Why would a context switch on a single core behave differently compared to 2 threads on different cores ? (except any cache coherency issues)
The threads on separate cores may act at exactly the same time. You still have issues on a single core.
Somewhere here on Stackoverflow is also stated that memory barriers are not required on single core processors.
This information maybe taken out of context (or not provide enough context).
Wikipedia's Memory barrier and Memory ordering pages have sections Out-of-order execution versus compiler reordering optimizations and Compile time/Run time ordering. There are many places in a pipeline where the ordering of memory may matter. In some cases, this may be taken care of by the compiler, by the OS, or by our own code.
Compiler memory barriers apply to a single CPU. They are especially useful with hardware where the ordering and timing of writes and reads matter.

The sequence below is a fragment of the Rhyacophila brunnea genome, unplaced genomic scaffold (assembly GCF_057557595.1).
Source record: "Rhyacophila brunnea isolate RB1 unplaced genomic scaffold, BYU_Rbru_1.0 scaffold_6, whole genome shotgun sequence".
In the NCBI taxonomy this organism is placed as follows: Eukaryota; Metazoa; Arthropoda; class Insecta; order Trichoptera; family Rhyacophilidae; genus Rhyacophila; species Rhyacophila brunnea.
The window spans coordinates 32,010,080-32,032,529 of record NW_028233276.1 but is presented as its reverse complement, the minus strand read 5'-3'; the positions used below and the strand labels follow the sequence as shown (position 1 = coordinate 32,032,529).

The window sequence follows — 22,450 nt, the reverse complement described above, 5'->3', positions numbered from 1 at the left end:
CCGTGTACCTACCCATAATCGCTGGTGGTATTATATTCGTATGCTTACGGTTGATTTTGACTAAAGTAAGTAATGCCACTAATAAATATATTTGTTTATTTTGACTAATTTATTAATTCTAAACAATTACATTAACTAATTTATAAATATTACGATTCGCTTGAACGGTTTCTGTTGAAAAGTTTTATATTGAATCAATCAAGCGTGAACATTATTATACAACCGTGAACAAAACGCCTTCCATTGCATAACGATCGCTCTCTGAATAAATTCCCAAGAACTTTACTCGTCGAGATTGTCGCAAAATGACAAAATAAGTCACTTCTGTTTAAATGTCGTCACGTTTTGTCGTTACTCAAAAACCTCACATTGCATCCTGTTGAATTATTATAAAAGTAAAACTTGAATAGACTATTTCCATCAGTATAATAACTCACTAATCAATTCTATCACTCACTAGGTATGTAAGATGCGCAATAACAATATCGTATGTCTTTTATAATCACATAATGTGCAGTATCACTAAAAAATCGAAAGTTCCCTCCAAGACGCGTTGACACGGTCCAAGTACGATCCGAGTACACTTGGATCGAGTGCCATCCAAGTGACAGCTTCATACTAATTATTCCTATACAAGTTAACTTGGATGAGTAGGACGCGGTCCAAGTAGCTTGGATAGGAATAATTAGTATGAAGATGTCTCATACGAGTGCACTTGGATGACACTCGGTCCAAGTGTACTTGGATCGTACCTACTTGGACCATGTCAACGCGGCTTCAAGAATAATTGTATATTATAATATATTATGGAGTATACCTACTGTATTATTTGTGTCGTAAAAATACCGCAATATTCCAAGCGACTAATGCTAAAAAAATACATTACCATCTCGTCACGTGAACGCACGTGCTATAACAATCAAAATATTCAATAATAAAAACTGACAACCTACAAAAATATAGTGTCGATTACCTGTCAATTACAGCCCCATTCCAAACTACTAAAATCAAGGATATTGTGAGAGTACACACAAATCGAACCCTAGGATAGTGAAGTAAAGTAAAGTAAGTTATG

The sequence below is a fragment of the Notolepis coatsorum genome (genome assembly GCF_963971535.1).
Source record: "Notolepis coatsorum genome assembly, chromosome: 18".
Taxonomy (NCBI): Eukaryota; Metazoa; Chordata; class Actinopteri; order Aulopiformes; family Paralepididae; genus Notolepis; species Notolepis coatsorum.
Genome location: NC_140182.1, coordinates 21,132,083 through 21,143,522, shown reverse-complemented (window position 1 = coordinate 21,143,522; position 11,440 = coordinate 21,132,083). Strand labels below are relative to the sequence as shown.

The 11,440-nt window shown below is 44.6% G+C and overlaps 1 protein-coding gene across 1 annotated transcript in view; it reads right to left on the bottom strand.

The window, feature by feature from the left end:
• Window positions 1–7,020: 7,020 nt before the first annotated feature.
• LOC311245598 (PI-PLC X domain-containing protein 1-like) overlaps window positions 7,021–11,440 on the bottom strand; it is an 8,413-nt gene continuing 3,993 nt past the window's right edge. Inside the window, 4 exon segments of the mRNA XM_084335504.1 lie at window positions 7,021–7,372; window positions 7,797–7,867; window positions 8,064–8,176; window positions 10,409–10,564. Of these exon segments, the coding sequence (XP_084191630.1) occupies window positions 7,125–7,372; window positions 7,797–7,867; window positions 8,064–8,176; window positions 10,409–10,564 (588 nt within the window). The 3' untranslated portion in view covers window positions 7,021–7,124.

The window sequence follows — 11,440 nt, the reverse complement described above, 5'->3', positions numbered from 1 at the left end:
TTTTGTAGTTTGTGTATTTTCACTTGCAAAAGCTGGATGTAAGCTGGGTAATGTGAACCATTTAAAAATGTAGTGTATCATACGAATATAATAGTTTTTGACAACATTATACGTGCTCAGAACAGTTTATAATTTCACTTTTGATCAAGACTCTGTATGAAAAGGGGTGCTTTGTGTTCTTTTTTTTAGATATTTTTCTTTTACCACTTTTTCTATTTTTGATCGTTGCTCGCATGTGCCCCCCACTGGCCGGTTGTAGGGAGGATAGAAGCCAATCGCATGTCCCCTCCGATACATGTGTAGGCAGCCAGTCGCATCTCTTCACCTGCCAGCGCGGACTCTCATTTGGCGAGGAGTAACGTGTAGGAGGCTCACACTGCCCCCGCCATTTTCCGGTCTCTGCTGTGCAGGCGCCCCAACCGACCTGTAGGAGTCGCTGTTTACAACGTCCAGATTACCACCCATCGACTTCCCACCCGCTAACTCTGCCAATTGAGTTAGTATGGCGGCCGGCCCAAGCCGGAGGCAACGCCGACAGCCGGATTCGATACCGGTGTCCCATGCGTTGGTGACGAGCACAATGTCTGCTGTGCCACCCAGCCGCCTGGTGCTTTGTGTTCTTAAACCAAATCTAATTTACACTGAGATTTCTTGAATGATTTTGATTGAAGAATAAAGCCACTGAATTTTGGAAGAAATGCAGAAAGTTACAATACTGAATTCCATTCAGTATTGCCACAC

Linux defines some more types of memory barriers,
- Data dependency.
- General memory barriers.
Mainly these map fairly well to
IMB are more for code modification).
The more advances ARM CPUs have multiple load/store units. In theory some non-preemptive threading switch Note1 (especially with aliased memory) could cause some issue with a multi-threaded single CPU application. However, it would be fairly hard to construct this case.
For the most part, good memory ordering is handled by the CPU by scheduling instructions. A common case where it does matter with a single CPU is for system level programmers altering
CP15 registers. For instance, an
ISB should be issued when turning on the MMU. The same may be true for certain hardware/device registers. Finally, a program loader will need barriers as well as cache operations, even on single CPU systems.
UnixSmurf wrote these blogs on memory access ordering,
The topic is complex and you have to be specific about the types of barriers you are discussing.
Note1: I say non preemptive as if an interrupt occurs, the single CPU will probably ensure that all outstanding memory requests are complete. With a non preemptive switch, you do something like
longjmp to change threads. In theory, you could change contexts before all writes had completed. The system would only need a
DMB in the
yield() to avoid it.